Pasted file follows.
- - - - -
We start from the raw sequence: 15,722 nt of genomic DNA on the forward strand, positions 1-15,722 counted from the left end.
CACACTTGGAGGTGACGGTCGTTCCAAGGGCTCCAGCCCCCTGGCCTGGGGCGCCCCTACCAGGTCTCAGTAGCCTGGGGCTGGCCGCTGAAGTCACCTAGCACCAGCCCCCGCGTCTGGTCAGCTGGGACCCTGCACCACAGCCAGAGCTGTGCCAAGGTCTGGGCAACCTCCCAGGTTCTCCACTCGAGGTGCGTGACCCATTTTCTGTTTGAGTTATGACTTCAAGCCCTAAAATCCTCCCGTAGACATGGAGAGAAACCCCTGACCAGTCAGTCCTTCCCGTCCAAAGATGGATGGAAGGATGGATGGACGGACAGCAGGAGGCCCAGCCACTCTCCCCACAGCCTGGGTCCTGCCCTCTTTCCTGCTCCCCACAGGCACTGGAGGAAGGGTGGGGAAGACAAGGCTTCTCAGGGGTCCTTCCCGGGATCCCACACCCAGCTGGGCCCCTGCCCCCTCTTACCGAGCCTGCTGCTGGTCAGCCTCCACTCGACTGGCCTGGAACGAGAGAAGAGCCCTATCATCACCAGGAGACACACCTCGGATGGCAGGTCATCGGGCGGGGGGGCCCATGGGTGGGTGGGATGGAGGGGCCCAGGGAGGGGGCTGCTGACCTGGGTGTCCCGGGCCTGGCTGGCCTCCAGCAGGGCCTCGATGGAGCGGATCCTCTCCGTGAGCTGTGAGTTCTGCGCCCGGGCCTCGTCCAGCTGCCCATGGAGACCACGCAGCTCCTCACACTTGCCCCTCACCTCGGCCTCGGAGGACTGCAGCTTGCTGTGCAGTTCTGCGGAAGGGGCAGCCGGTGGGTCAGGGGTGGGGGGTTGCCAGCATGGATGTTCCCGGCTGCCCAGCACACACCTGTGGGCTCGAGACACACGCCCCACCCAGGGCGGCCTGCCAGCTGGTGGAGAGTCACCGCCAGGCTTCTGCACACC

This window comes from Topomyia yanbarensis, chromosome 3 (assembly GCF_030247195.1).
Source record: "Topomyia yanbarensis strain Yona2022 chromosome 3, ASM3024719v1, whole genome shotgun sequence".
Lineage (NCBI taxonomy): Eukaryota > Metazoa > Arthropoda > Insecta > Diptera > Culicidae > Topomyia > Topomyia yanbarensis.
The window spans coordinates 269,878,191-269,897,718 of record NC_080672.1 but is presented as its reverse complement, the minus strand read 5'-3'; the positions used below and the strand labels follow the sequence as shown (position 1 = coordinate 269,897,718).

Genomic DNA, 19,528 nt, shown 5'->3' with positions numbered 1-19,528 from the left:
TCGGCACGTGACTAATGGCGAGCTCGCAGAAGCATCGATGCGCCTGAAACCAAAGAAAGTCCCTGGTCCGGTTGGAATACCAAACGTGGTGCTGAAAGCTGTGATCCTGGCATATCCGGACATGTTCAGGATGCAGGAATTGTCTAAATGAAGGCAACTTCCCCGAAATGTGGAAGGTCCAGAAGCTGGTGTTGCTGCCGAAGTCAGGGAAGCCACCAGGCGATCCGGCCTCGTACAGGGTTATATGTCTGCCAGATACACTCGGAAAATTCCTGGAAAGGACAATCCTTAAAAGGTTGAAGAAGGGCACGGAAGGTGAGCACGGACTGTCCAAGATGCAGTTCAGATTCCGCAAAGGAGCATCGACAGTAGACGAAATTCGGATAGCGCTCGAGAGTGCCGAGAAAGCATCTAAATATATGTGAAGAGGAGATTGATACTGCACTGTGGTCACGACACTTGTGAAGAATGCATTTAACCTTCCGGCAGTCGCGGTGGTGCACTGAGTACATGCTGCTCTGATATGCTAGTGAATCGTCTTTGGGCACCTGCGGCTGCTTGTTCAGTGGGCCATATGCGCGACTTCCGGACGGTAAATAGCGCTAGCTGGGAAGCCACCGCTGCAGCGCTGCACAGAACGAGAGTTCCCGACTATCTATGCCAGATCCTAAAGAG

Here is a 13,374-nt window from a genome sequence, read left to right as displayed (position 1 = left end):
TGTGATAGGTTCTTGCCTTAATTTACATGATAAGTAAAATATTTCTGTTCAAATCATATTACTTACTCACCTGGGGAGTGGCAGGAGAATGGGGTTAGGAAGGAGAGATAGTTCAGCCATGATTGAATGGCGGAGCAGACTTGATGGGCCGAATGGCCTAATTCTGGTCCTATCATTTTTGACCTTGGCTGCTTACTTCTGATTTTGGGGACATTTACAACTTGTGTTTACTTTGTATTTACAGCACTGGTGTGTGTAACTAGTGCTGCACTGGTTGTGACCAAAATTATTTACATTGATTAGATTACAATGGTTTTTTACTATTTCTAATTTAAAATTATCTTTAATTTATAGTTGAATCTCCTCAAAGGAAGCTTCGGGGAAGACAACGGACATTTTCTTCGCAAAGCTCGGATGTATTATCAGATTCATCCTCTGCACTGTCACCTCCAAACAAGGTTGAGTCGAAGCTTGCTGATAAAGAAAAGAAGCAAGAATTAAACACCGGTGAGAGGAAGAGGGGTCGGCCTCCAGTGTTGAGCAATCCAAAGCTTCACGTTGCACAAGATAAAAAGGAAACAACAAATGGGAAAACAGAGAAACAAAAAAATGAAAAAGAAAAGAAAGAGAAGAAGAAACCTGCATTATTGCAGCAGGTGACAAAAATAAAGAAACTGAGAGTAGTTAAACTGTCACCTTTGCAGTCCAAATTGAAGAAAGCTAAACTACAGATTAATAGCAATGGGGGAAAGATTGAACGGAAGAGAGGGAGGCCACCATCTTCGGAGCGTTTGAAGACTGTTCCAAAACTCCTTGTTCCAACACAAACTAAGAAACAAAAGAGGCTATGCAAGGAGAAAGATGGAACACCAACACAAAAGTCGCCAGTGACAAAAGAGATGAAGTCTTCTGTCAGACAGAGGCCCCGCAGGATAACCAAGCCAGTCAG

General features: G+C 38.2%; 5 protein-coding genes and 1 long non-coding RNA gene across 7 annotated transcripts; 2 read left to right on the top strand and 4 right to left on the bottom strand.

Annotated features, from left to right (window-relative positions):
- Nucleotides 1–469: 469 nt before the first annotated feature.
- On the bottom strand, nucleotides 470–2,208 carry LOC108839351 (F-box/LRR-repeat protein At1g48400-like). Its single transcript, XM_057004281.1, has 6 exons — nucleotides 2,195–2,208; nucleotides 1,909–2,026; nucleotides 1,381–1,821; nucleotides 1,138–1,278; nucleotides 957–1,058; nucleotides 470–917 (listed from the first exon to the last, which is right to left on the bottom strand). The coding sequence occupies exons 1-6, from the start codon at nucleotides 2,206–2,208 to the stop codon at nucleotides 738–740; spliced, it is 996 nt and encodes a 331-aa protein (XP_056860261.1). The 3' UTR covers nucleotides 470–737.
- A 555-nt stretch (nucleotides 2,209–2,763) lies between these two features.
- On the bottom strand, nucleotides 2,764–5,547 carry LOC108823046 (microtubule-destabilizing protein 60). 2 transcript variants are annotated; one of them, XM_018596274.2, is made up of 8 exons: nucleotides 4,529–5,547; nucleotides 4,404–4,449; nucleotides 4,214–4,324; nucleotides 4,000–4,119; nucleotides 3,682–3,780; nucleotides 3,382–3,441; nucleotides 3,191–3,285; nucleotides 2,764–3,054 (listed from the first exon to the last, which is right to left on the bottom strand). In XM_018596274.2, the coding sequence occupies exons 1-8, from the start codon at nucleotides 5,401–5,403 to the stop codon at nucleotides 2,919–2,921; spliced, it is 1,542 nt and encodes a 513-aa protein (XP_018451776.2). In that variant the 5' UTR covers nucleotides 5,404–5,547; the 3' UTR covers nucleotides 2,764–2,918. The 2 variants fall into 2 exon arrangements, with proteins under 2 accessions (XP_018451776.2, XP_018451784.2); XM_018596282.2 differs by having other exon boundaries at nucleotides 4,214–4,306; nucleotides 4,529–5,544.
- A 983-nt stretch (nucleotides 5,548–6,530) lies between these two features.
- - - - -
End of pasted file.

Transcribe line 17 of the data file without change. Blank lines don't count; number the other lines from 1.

- A 983-nt stretch (nucleotides 5,548–6,530) lies between these two features.